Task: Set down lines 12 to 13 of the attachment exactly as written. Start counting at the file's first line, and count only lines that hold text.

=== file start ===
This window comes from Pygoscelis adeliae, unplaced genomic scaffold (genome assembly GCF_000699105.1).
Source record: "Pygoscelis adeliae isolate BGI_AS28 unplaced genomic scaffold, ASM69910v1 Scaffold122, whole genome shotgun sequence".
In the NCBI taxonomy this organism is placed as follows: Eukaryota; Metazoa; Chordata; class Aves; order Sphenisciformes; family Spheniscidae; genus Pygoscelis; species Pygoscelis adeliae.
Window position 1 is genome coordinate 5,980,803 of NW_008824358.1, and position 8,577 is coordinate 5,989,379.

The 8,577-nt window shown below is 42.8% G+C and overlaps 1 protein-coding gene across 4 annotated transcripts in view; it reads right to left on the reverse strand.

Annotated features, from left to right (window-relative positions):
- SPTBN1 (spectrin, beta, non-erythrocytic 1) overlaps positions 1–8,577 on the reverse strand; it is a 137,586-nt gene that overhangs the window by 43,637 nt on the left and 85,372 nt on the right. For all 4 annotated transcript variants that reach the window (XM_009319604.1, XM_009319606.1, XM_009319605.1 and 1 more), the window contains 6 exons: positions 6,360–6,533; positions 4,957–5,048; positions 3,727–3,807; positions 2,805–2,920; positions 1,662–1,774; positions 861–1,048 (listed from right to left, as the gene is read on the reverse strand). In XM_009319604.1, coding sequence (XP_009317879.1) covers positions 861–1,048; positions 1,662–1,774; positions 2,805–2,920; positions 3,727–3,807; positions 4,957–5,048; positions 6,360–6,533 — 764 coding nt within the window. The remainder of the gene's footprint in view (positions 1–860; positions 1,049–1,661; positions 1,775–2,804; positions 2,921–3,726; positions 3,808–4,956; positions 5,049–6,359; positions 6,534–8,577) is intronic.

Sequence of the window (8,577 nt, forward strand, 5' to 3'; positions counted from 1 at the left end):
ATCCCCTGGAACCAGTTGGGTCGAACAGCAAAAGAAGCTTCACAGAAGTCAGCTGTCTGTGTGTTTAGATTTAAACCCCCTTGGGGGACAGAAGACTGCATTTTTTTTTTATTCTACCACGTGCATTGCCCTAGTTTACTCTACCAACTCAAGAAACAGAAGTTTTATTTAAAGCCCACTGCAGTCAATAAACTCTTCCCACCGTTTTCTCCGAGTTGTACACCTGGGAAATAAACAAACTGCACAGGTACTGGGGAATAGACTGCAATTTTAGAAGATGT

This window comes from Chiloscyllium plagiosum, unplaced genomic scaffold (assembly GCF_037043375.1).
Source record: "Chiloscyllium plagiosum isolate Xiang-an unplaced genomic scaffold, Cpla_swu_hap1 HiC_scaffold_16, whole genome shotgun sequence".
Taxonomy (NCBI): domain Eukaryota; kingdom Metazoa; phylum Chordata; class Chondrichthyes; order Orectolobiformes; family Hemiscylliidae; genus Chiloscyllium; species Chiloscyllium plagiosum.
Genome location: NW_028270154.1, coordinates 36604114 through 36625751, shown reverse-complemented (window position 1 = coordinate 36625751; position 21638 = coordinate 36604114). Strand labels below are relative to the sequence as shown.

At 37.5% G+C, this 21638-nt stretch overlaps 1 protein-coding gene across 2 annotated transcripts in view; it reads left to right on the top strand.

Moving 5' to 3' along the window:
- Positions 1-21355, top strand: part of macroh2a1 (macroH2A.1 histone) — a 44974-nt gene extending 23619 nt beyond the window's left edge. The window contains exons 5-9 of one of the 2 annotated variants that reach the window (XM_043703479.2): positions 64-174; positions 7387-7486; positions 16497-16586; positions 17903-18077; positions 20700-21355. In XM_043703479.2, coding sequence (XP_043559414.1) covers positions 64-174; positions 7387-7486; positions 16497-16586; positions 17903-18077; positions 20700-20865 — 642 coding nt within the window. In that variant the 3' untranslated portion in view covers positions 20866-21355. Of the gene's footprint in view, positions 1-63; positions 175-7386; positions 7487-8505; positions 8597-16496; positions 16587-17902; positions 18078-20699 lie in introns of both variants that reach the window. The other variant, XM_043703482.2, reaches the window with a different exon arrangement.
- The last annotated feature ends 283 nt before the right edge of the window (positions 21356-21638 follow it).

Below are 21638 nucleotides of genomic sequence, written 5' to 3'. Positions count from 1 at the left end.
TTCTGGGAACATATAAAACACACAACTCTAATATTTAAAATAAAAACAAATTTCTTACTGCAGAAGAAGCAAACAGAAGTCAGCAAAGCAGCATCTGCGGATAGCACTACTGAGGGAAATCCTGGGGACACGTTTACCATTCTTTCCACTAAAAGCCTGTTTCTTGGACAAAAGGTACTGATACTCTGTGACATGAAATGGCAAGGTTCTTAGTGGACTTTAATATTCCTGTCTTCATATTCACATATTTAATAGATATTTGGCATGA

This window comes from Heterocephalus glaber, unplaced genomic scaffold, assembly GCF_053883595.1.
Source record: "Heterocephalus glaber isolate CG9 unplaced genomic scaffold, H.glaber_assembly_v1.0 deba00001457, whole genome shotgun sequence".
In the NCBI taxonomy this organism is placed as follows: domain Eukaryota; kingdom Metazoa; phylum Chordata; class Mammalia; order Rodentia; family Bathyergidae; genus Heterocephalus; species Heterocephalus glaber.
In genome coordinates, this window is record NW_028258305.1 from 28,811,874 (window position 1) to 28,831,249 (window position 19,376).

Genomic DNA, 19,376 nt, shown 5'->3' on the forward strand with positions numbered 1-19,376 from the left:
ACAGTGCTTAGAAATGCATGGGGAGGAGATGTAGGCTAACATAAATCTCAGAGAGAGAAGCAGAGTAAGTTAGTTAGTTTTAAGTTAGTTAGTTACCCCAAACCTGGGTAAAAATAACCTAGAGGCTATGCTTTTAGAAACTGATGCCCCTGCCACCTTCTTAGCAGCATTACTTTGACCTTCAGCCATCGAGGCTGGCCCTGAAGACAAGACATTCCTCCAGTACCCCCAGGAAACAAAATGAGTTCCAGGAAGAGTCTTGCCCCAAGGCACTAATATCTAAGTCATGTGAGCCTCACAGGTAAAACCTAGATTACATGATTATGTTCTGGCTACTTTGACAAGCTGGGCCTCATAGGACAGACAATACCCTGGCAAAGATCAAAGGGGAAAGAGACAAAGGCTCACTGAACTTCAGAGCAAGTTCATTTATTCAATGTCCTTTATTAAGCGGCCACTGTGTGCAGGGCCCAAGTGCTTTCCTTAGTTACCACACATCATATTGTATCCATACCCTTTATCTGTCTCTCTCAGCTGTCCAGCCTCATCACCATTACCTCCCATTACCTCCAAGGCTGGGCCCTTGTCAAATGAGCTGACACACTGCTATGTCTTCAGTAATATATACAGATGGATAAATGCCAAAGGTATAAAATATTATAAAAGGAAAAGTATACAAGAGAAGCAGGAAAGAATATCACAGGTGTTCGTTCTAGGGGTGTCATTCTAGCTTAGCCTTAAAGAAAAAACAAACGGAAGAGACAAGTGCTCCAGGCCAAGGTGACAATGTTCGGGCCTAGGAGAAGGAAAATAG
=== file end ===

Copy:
Taxonomy (NCBI): domain Eukaryota; kingdom Metazoa; phylum Chordata; class Chondrichthyes; order Orectolobiformes; family Hemiscylliidae; genus Chiloscyllium; species Chiloscyllium plagiosum.
Genome location: NW_028270154.1, coordinates 36604114 through 36625751, shown reverse-complemented (window position 1 = coordinate 36625751; position 21638 = coordinate 36604114). Strand labels below are relative to the sequence as shown.